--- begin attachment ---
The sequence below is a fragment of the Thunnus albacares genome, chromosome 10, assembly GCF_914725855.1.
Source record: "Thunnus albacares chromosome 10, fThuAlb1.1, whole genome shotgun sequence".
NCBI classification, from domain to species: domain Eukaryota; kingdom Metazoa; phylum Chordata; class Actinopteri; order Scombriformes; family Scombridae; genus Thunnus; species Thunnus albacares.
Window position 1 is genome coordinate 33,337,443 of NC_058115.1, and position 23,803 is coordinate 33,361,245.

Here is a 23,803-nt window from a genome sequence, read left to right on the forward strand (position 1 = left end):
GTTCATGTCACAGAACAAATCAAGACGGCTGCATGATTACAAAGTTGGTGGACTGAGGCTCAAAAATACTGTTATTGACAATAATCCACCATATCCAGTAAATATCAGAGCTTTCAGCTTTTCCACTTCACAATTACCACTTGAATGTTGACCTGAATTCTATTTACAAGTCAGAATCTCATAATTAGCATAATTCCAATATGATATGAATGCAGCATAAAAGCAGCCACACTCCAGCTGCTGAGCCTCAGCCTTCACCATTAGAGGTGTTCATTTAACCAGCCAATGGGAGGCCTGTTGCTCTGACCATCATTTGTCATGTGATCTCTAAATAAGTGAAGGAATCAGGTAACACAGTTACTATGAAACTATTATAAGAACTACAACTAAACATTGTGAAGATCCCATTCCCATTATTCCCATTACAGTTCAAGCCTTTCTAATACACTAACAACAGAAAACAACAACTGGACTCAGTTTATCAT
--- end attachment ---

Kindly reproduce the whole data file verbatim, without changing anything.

The sequence below is a fragment of the Thunnus albacares genome, chromosome 10, assembly GCF_914725855.1.
Source record: "Thunnus albacares chromosome 10, fThuAlb1.1, whole genome shotgun sequence".
NCBI classification, from domain to species: domain Eukaryota; kingdom Metazoa; phylum Chordata; class Actinopteri; order Scombriformes; family Scombridae; genus Thunnus; species Thunnus albacares.
Window position 1 is genome coordinate 33,337,443 of NC_058115.1, and position 23,803 is coordinate 33,361,245.

Here is a 23,803-nt window from a genome sequence, read left to right on the forward strand (position 1 = left end):
GTTCATGTCACAGAACAAATCAAGACGGCTGCATGATTACAAAGTTGGTGGACTGAGGCTCAAAAATACTGTTATTGACAATAATCCACCATATCCAGTAAATATCAGAGCTTTCAGCTTTTCCACTTCACAATTACCACTTGAATGTTGACCTGAATTCTATTTACAAGTCAGAATCTCATAATTAGCATAATTCCAATATGATATGAATGCAGCATAAAAGCAGCCACACTCCAGCTGCTGAGCCTCAGCCTTCACCATTAGAGGTGTTCATTTAACCAGCCAATGGGAGGCCTGTTGCTCTGACCATCATTTGTCATGTGATCTCTAAATAAGTGAAGGAATCAGGTAACACAGTTACTATGAAACTATTATAAGAACTACAACTAAACATTGTGAAGATCCCATTCCCATTATTCCCATTACAGTTCAAGCCTTTCTAATACACTAACAACAGAAAACAACAACTGGACTCAGTTTATCAT